The skies began to darken in the early morning and there was an eerie feeling - I think the atmospheric pressure (?) was also low so it felt kinda strange, seriously. At some point it felt like ... we were in some kind of vacuum.

Friday lunch time. I still went out for lunch at the college canteen. Because I was hungry.
Schools were already ordered to close on the day. View across a little park in front of the Municipal Building.

It was windy too. Selfie pre-storm on the National Road.

I walked towards the sea near Shanedel. Big white waves already started crashing on the cliffs and seaside.

View from the rooftop of my hostel, after my lunch.

Then the rain came a little later. Heavy. Non stop.

Night fall. No change in stormy weather. No, actually, it got serious.
Really scary, howling wind. HOWLING AND WAILING. ALL NIGHT.

My bed got soaked. Water was puddling as the windows couldn't bear the brunt of the rain.
I could not sleep. I think no one did. It wasn't possible. Room got flooded by midnight and water seeped steadily into the corridors. 

Day break. Still at it.

The storm. Like a wrecking ball x 100.
View from my room window. That palm tree suffered severe whiplash.

Things and stuff were flying around. The wind was howling like nothing I've ever heard.
That roof just got blown off from somewhere.

When the rain got really heavy, all we could see outside was white.
By the second day, my room became the lepak place cos it had an extra bed and this big window looking out. We had snacks and coffee and tea, and our landlady was so kind in preparing delicious meals for us. Very simple, yet so flavourful. Later we taked about this and I realised that the meat, vegetables (pricier here) and fish are all organic! Never have I eaten such flavourful beef. No pictures though, it would be rude.

Sunday morning, after close to 40 hours, the storm finally moved on and left Batanes. We decided to venture outside to see how the town held up. First, to the pier. 

A ship wreck still being thrown about by strong waves.

Crashing waves - still scary post-storm.

This was an unexpectedly strong wave which sent us scrambling to safer levels. Gila.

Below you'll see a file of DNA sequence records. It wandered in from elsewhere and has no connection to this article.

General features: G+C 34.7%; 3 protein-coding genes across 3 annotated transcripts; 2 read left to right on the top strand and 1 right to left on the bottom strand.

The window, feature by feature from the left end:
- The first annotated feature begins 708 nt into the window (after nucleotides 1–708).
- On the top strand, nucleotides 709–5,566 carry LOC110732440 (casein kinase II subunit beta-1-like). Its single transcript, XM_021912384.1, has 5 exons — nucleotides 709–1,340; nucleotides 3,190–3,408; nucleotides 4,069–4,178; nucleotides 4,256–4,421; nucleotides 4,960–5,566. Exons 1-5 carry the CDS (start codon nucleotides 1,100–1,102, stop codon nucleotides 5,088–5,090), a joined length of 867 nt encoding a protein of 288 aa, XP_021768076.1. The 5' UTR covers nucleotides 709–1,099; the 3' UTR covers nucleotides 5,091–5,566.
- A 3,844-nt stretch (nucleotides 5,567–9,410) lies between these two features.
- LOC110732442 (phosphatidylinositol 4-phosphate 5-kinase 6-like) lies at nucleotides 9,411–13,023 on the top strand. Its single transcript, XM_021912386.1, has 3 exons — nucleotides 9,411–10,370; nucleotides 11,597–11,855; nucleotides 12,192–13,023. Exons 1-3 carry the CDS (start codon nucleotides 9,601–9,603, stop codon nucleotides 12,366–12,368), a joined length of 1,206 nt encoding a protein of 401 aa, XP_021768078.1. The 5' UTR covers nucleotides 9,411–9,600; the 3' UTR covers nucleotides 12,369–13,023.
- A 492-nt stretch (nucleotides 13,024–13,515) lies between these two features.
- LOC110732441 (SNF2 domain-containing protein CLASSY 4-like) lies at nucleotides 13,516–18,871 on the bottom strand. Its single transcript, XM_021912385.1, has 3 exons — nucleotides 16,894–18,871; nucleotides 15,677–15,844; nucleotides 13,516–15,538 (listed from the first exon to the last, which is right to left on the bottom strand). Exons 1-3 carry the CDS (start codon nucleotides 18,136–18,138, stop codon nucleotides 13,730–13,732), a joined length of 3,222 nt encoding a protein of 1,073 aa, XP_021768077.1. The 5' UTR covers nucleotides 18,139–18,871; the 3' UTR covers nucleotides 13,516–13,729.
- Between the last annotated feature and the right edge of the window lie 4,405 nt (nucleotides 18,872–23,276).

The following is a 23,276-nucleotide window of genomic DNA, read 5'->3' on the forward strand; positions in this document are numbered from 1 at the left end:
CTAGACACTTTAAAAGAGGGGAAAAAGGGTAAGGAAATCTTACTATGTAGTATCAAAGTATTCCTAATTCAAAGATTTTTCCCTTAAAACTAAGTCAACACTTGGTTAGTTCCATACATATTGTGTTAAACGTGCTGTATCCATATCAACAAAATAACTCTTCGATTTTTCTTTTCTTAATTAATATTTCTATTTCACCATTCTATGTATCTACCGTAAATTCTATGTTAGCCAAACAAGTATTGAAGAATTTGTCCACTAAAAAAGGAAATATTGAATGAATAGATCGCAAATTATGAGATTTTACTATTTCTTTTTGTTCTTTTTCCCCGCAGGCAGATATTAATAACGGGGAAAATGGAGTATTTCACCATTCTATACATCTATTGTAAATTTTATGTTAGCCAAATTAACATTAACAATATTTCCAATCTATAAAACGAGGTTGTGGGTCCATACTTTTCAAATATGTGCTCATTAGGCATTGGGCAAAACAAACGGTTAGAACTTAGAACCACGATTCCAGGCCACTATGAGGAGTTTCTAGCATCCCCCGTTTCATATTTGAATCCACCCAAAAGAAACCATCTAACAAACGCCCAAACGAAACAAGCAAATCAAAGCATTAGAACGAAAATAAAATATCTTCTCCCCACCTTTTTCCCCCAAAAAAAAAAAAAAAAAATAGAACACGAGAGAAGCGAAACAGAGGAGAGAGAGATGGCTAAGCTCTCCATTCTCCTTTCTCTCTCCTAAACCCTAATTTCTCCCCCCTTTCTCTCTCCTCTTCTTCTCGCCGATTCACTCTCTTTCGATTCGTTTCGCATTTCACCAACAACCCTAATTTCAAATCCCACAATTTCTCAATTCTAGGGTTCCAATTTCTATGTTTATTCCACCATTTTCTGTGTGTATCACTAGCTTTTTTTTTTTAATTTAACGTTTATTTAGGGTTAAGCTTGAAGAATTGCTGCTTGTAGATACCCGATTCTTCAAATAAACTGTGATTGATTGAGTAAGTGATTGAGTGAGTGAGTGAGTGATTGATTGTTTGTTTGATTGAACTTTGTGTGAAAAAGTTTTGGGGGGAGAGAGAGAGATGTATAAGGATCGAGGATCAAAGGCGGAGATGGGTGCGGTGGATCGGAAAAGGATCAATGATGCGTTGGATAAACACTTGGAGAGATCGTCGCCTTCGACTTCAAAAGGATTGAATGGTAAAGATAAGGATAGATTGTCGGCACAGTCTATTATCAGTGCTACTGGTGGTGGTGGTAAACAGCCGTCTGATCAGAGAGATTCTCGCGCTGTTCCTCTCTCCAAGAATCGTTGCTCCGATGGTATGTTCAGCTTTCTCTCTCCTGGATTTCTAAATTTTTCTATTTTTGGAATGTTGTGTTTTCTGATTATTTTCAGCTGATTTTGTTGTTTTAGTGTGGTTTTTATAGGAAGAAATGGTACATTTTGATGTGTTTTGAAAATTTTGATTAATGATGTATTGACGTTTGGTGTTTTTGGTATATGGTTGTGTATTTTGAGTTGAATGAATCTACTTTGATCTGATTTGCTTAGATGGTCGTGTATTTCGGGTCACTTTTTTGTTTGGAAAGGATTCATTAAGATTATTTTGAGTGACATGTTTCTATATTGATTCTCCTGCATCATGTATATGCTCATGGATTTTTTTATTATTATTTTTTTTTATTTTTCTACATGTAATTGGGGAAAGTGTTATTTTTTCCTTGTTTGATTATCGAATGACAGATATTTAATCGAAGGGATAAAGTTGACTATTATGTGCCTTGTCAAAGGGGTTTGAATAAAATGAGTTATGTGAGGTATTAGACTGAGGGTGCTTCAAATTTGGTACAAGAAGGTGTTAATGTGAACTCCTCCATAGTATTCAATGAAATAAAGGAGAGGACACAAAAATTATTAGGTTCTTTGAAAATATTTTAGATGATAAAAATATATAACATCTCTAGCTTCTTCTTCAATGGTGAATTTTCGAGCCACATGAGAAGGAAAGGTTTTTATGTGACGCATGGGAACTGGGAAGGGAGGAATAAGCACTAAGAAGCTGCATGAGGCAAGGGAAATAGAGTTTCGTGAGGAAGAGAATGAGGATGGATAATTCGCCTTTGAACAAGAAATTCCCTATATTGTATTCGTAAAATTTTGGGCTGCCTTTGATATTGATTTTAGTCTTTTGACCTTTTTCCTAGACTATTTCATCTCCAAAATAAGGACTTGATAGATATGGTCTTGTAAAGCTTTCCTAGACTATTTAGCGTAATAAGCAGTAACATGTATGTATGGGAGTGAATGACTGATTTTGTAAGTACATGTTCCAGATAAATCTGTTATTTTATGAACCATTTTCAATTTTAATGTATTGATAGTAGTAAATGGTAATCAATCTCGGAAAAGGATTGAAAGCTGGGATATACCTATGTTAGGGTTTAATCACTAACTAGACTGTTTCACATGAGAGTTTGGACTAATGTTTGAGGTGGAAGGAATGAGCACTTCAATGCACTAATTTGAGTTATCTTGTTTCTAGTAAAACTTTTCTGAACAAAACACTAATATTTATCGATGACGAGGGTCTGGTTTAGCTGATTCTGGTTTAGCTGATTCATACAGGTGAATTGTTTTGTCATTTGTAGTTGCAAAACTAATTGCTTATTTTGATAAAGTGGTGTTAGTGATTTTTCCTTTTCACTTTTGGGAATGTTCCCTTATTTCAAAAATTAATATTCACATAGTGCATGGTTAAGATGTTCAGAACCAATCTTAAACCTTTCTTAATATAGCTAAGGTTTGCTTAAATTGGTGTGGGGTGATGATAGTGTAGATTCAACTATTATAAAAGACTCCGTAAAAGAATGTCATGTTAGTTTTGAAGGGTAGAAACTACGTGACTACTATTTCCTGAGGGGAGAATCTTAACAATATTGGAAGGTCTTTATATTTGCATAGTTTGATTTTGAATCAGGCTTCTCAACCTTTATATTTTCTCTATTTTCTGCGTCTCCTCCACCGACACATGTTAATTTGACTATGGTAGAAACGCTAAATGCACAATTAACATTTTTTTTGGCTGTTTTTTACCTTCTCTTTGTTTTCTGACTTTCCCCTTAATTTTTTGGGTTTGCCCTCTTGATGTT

At the same time, there was something fascinating about such fury which had us transfixed in silence watching the rough sea unleash the remnants of Usagi.

View from the pintu gerbang. Angry angry waves.

Back on the National Road, they've started to clear the debris and trees and branches. Water was still flowing like a river.

Electricity poles snapped in two - just like that. And these things were like 12-15 inches in diameter.
We had no power at all from Friday 7 pm till the day we flew out, which was .... Tuesday?

Mitch, my hostel-mate had local friends so they brought us around on the bike to survey the damage.

I wonder how it sounded like when this treetrunk snapped.

Poor bananas :( we were very sad when we realised this would mean months of no fruits from these trees.

More trees like this everywhere along the roads.

Someone's house :( Many smaller ones just ..crashed.

Like this one, a traditional-style house.

Some streets were not passable yet.

After a while, I had no words to say. While the devastation was  thankfully not on a scale of 10, it still was very painful to see. 

I bought something from this souvenir handicraft shop the day before. Told the lady I'll be back, but this happened :(

Road towards the hills. We wanted to go up to the Fundacion but the road was not passable.

Looking out from my window on Sunday mid-morning. Locals start clearing and cleaning. They don't wait for any assistance or cry for sympathy with the predicaments. 

No livestock was harmed during the storm. Amazingly, no human fatalities too.

Coconut trees, badly damaged.

Airport Control Tower. The glass panels were all shattered.

Arrival Hall.

Departure area :(

The rectory of the cathedral - the roof was badly damaged. They lost vestments and documents, books etc.

I can't think of a caption for this right now.

Documents drying out in the sun, outside the council building.

BASCO on the go trucks were working non-stop to clear fallen trees and debris as soon as it was safe to do so. Much respect for their work ethics and professionalism.

The National Road was cleared of fallen branches and trees by Sunday noon.

Er. This is the inside of the belly of a Hercules C130. 
Hopefully I will write about this dramatic exit from Basco soon.

I whole-heartedly respect and admire the resilience and faith of the Ivatans in such a catastrophe. Not one person had a sad, pitiful face. They immediately went to work cleaning up the mess and fixing things up. I went to look for my guide's house as I wanted to make sure he and his family were okay. His front porch caved in, but by the time I visited it was cleared up already, just needed a bit of rebuilding.

We outsiders had to accept the fact that there is no power supply. No charging, no lights, no TV, no wi-fi, nothing. Most of our phones were dead by the Sunday. We had to use candles and torchlights at night. There was one local telco that was working, you had to buy a local SIM and reload which was also fast running out (already limited in the first place).

All travellers got busy trying to get on to the next flight out. Flights were cancelled again and again. Thank God I had room to wiggle, unlucky for some they had to re-book outgoing international flights with hefty price tags.

I'm thankful everyone was safe after the storm. An experience I will never forget.
Nature won (it will always win).